Guidance issued on ACA’s state innovation waivers

The Departments of Health and Human Services (HHS) and Treasury have released guidance that contains information about state innovation waiver requirements that must be met, the application review process, the amount of pass-through funding, certain analytical requirements, and operational considerations. Included in the guidance are the statutory criteria that must be met in order for a waiver approval and clarifications that proposals will be evaluated specifically as they affect vulnerable and low-income populations under the Patient Protection and Affordable Care Act (ACA) protections focusing on access to affordable and comprehensive care.

Background. The ACA allows the HHS and Treasury, with the discretion, to approve a state’s proposal to waive specific provisions of the ACA (a state innovation waiver), provided the proposal meets certain requirements. In particular, the Departments can only exercise their discretion to approve a waiver if they find that the waiver: (1) would provide coverage to a comparable number of residents of the state as would be provided coverage absent the waiver; (2) would provide coverage that is at least as comprehensive and affordable as would be provided absent the waiver; and (3) would not increase the federal deficit. These waivers are available for effective dates beginning on or after January 1, 2017, and are for five years and renewable.

Statutory criteria. To meet the coverage requirement, a comparable number of state residents must be forecast to have coverage under the waiver as would have coverage absent the waiver. The state must forecast that the coverage requirement is met each year that a waiver would be in effect. The state also should provide a description of the model used to produce these estimates including data sources and quality, key assumptions, and parameters; micro data and other information may be requested.

Under the comprehensiveness requirement, health care coverage provided under the waiver must meet the requirements for essential health benefits (EHB) as defined by the ACA or, as appropriate, Medicaid or Children’s Health Insurance Program (CHIP) standards. A waiver cannot meet the comprehensiveness requirement if the waiver decreases: (1) the number of residents with coverage that is at least as comprehensive as the benchmark in all 10 EHB categories; (2) for any of the 10 EHB categories, the number of residents with coverage that is at least as comprehensive as the benchmark in that category; or (3) the number of residents whose coverage includes the full set of services that would be covered under the state’s Medicaid or CHIP programs.

To meet the affordability requirement, health care coverage under the waiver must be forecasted to be as affordable overall for state residents if they waiver was not granted. Affordability refers to state residents’ ability to pay for health care and may generally be measured by comparing residents’ net out-of-pocket spending for health coverage and services to their incomes. Out-of-pocket expenses include both premium contributions, and any cost sharing, such as deductibles, co-pays, and co-insurance, associated with the coverage. The primary focus of evaluation will not be on reduction of average costs, but rather the affects on vulnerable residents and those with high health spending burdens. As with the coverage requirement, the state must forecast that the requirement is met each year of the waiver period.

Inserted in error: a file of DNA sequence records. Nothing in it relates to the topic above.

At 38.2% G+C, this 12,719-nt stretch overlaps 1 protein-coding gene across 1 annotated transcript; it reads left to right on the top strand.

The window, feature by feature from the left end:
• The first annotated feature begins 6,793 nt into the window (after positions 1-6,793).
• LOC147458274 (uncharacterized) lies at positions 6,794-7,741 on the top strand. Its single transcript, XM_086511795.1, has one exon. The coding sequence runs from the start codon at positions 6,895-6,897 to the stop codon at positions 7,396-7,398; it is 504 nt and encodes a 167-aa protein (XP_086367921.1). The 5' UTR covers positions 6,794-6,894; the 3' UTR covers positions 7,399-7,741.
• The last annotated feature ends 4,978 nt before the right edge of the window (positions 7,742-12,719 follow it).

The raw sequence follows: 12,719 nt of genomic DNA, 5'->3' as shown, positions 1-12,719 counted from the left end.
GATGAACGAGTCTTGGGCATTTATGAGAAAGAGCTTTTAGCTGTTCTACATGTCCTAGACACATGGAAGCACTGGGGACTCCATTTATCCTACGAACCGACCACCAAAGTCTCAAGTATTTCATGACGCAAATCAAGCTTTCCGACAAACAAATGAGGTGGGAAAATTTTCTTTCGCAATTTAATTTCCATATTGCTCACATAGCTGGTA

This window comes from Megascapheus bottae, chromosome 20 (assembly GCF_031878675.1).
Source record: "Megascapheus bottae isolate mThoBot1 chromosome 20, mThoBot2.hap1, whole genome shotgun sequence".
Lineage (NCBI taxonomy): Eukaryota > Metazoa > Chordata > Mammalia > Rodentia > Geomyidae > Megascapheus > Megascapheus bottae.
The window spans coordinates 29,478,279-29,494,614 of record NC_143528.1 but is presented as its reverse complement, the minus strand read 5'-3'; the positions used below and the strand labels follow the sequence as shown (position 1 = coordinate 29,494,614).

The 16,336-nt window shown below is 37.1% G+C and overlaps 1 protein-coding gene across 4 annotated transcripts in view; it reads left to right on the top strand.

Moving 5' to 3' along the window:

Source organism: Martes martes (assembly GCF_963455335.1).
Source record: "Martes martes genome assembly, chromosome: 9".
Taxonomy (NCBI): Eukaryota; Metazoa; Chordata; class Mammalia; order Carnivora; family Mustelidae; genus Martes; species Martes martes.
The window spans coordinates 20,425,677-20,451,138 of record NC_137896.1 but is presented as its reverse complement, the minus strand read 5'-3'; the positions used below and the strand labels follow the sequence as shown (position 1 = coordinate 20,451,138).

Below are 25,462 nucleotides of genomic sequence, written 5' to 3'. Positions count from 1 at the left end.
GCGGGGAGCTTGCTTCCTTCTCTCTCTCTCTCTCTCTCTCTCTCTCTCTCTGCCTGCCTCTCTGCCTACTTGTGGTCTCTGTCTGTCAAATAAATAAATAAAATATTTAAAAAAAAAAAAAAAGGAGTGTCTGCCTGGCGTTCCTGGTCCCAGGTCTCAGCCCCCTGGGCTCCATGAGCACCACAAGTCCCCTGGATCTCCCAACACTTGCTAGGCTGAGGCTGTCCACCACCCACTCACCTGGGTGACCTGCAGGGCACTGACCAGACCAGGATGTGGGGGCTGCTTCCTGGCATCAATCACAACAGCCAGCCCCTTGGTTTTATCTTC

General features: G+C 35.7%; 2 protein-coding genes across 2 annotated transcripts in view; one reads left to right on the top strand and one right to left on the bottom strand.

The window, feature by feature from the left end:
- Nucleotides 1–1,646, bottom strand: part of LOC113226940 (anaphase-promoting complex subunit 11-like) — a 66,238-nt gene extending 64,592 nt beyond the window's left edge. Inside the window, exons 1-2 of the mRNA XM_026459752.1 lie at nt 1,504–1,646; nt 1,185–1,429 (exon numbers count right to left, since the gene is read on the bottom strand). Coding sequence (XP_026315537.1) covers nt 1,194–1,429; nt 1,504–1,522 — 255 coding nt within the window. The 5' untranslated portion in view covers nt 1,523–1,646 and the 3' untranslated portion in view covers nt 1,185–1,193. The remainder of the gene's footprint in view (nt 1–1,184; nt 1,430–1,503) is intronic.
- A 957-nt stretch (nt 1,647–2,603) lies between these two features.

Finally, the projected federal spending under the waiver must be equal to or lower than the projected federal spending if the waiver was not granted. The effect on federal spending includes all changes in exchange financial assistance and other direct spending. Waivers must not increase the federal deficit over the period of the waiver.

Waiver assessments. The assessment of whether a state innovation waiver proposal satisfies the statutory criteria takes into consideration the impact of changes to ACA provisions made pursuant to the a grant of a waiver. The assessment considers related changes to the state’s health care system that, under state law, are contingent only on the approval of the state innovation waiver. For example, assessments do not consider the impact of policy changes contingent on additional state action, such as proposed state legislation. Nothing in the guidance would alter a state’s ability to make changes to its Medicaid and CHIP services consistent with applicable law.

The guidance cautions that there cannot be different rules for different states under the federal exchange. States seeking to make changes, including customized plan management or non-standard enrollment periods, will need to establish their own state exchange to do so.

Federal pass-through funding. The federal pass-through funding amount equals the Departments’ annual estimate of the federal cost (including outlays and forgone revenue) for exchange financial assistance under the ACA that would be by claimed by participants in the in the state during the calendar year if there was an absence of a waiver. The amount would not be claimed as a result of the waiver.

SOURCE: 80 FR 78131, December 16, 2015.

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